As police continue to look for the suspect behind the brutal attack of a transgender woman in Jackson Heights early Sunday has left members of the local transgender community frightened about their safety.

Authorities said the woman was about to walk into her home on 93rd Street at around 4 a.m. when an unidentified man came up from behind, beat her before dragging her sidewalk before he allegedly slammed her head into the curb.

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Local activist Bianey Garcia told Metro New York that other transgender members of the immigrant-rich neighborhood in Queens are accustomed to living in a constant state of alert in the area once the sun sets.

Garcia, an organizer with Make the Road, shook her head when asked if the attack took her by surprise. Originally from Mexico, she moved to Jackson Heights seven years ago.

"In this neighborhood, most of the attacks come from within the Latino community," she said in Spanish. "Many in the community can still be very machista."

More than half of the Jackson Heights community identifies as Hispanic, according to census data. And Garcia said the neighborhood has been accepting of the burgeoning local LGBT community, many of whom are also Latino.

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At the same time, Jackson Heights is also a haven for many LGBT-friendly activities and groups. The neighborhood boasts a yearly Queens Pride parade since 1993. Besides Make the Road, the community is also host to the Queens Pride House established in 1997.

Pauline Park, who co-founded Queens Pride House, was like Garcia horrified but not surprised by Sunday's assault. 

The attack comes less than a month after a national Transgender Day of Remembrance on Nov. 20, organized to recognize the at least 21 transgender men and women across the country – 19 of whom were people of color.

"Unfortunately violence against transgender women of color has become so commonplace, particularly in Jackson Heights and western Queens," she said.

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Park moved to Jackson Heights 20 years ago, she said, which was diverse even back then and features New York City's largest LGBT community outside Manhattan.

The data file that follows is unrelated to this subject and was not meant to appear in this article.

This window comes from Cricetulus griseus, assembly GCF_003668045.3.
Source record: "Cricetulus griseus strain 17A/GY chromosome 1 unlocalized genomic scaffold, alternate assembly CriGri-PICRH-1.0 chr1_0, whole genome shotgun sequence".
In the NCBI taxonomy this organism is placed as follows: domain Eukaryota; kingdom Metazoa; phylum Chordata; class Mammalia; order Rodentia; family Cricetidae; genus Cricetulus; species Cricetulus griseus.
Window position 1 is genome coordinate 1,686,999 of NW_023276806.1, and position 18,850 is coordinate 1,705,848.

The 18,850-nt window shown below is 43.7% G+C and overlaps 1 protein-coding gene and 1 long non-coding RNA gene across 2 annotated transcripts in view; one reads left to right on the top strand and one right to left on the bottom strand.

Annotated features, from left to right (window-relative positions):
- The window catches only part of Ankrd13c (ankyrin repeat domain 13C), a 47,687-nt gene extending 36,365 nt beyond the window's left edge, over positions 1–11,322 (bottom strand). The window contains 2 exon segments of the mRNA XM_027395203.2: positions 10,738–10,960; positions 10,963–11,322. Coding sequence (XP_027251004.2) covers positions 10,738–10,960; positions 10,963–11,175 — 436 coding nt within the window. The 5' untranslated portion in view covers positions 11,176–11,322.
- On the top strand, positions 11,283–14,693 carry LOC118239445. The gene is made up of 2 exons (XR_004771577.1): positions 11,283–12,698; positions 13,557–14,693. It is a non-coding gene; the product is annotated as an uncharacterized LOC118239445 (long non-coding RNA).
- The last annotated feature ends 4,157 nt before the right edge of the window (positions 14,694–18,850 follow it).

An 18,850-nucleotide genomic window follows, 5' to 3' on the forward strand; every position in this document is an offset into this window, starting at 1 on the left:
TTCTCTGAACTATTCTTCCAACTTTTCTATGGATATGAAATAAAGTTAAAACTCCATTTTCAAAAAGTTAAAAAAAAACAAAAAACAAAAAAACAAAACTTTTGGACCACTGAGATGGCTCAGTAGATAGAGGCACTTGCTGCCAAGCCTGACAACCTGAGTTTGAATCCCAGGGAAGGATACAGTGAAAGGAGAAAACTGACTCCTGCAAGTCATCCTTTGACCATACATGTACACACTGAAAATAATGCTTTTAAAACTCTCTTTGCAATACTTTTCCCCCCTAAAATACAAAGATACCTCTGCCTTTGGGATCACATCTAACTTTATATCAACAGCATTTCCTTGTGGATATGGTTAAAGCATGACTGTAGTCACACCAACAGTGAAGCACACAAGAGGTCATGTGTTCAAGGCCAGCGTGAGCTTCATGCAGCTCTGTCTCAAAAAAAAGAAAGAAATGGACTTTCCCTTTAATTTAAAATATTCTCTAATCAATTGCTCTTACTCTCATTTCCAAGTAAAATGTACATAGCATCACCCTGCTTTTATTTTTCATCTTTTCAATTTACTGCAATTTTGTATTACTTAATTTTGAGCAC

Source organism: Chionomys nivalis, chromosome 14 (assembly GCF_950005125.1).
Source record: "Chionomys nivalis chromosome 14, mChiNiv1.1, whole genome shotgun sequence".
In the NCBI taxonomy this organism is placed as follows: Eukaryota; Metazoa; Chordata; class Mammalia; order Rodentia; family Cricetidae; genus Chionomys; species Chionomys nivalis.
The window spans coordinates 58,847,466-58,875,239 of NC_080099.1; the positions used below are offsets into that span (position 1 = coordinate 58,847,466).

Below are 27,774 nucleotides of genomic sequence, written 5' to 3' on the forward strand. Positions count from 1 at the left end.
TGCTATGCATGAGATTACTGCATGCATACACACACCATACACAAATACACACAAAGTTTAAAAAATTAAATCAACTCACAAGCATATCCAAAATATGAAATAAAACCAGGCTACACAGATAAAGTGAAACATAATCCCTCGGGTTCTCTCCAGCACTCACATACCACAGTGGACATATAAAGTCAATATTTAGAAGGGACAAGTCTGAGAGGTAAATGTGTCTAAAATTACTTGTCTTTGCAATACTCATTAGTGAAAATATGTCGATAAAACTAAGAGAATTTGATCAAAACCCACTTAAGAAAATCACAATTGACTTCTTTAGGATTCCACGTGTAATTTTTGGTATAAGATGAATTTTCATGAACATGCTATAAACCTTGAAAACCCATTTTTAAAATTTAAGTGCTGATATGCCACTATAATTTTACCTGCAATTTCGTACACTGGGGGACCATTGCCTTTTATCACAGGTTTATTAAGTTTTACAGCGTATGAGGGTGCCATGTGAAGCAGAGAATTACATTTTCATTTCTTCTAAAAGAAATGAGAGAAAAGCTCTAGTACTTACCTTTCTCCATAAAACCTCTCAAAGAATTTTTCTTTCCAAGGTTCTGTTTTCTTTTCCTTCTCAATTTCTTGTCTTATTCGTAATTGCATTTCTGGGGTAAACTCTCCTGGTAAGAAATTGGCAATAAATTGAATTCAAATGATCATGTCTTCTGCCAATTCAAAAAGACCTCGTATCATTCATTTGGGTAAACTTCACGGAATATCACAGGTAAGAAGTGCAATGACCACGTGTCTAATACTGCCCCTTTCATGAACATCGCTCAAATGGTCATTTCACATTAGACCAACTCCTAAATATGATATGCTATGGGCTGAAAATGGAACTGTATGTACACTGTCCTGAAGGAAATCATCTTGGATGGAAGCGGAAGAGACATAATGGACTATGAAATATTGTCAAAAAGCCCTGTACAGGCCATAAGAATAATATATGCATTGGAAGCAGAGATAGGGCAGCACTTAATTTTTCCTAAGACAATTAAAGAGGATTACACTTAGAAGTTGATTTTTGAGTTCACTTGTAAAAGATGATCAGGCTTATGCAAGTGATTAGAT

Police have not identified the 35-year-old victim by name, but neighbors have identified her as Kathy. She remains in Elmhurst Hospital Center under medical supervision, able to speak short sentences according to one person who visited her.

NYPD have not yet determined if the attack was a bias crime, but said the its Hate Crimes Task Force was involved in the investigation. The attack came shortly before a gay man was sexually assaulted in an unrelated case nearby on 37th Avenue.

"The survivors of these attacks may have been targeted because of their sexual orientation and gender identity," said Queens Councilman Daniel Dromm in a statement Tuesday. 

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"If true, these assaults are attempts to strike fear in the heart of the LGBT community and the neighborhood at large," he added. "We will not tolerate hate."

Make the Road's Garcia said the local transgender community has struggled to make sure their concerns are listened to by area police and their neighbors. 

Park agreed.

"One of the problems is trans women are extremely hesitant to go to police if there are any crimes out of fear of being revictimized," she said, adding that inartful reporting of a victim's gender by either authorities or media can result in the same.

Garcia plans to stand with local activists and leaders on Thursday to rebuff violence against transgender women.

"We're transgender, and we're a part of Jackson Heights," she said. "We deserve the same respect and social equality that everyone is entitled to."